LOS ANGELES, United States — Boutique fitness phenomenon Barry’s has partnered with connected fitness brand FORME, enabling users of FORME’s training device to access its digital fitness content at home.
The exclusive partnership will also see the FORME device displayed and available for sale in Barry’s studios across the US.
The move comes as an increasing number of consumers continue to partake in at-home fitness, either exclusively, or alongside in-person fitness offerings. It also follows a speight of similar partnerships between wellness brands pivoting towards an omnichannel approach.
According to Barry’s CEO Joey Gonzalez, the collaboration marks the first time its digital workouts will be available on any platform other than its own. It is hoped the partnership will enable the brand to “transform lives on a much larger scale than ever before,” he revealed.
Also a first for FORME, the deal kicks off a pipeline of planned collaborations across hospitality, fashion and design — all of which will be announced over the coming months.
“We are thrilled to be launching with Barry’s X content on our Studios and see collaborations like this one being central to our strategy moving forward,” Trent Ward, Founder & CEO of FORME told Welltodo.
“Our goal is to bring our members the best fitness content out there from the names you know and love, like Barry’s, and introduce you to the most inspiring trainers out of LA that we’ve discovered in strength, yoga, pilates, dance, barre, meditation, pre/postnatal, boxing and recovery.”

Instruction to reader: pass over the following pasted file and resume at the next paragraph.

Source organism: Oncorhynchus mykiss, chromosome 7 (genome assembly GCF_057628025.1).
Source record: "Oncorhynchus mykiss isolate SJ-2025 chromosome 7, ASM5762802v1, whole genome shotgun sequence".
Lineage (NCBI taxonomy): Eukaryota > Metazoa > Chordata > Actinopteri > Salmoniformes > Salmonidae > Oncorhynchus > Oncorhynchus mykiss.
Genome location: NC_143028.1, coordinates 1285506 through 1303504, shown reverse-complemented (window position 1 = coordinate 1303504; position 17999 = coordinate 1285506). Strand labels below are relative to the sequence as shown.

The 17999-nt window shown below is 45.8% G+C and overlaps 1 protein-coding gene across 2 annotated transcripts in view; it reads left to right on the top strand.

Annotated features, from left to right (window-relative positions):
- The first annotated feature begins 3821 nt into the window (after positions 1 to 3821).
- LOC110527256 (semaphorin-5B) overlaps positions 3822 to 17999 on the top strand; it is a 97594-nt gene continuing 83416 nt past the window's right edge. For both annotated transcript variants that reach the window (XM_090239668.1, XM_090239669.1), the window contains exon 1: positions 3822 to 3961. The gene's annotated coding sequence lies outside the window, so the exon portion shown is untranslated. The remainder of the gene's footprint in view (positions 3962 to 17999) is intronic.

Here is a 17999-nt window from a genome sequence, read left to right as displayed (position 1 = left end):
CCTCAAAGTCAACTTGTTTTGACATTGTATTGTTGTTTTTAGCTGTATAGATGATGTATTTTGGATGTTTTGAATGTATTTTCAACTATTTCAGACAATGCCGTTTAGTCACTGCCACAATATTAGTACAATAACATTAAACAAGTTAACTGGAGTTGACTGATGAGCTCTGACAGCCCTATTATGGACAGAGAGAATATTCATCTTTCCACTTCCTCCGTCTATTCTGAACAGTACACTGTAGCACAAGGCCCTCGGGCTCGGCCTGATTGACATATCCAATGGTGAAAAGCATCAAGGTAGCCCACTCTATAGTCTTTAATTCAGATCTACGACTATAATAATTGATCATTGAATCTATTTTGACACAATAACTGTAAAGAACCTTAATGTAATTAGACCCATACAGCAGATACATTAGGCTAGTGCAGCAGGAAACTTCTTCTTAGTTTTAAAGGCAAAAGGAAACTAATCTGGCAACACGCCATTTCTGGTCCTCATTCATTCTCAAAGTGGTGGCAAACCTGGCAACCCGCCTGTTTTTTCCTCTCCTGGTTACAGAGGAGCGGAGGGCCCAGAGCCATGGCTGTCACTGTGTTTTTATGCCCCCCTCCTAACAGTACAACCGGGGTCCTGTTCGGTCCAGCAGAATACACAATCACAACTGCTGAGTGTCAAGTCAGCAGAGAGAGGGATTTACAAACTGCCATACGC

According to Ward, the startup will also be launching a collection of speciality content that will set it apart from other platforms on the market, including surf, ski and golf conditioning.
As the battle of the connected fitness device hots up, differentiation through exclusive content such as this is a strategy that’s begun to take priority.
Peloton’s heavy-hitting partnership with cultural phenomenon Verzuz — a ‘face-off’ musical platform that has grown to prominence amid global lockdowns — and exclusive content with artists including Beyonce and DJ Tiesto has played a crucial role in propelling its growth.
Elsewhere, at-home boxing brand Liteboxer’s recent partnership with Universal music has enabled the startup to use popular music, not available anywhere else, to create a selection of “punch tracks” in which users must throw certain punches at shock-absorbing pads as they light up to the beat of the music. This is helping the brand to generate buzz and boost visibility.
Lululemon’s acquisition of Mirror, meanwhile, has enabled the fitness device to create exclusive content and activations in partnership with the athleisure behemoth — a move which is likely to have contributed to the fitness brand’s spike in revenue from $170m in 2020 to an expected $275m in 2021.
With the expectation now being that fitness brands should be content creators and innovators in their own right, investing in the user experience in this way is fast becoming a business model that’s separating the top-tier from the mediocre.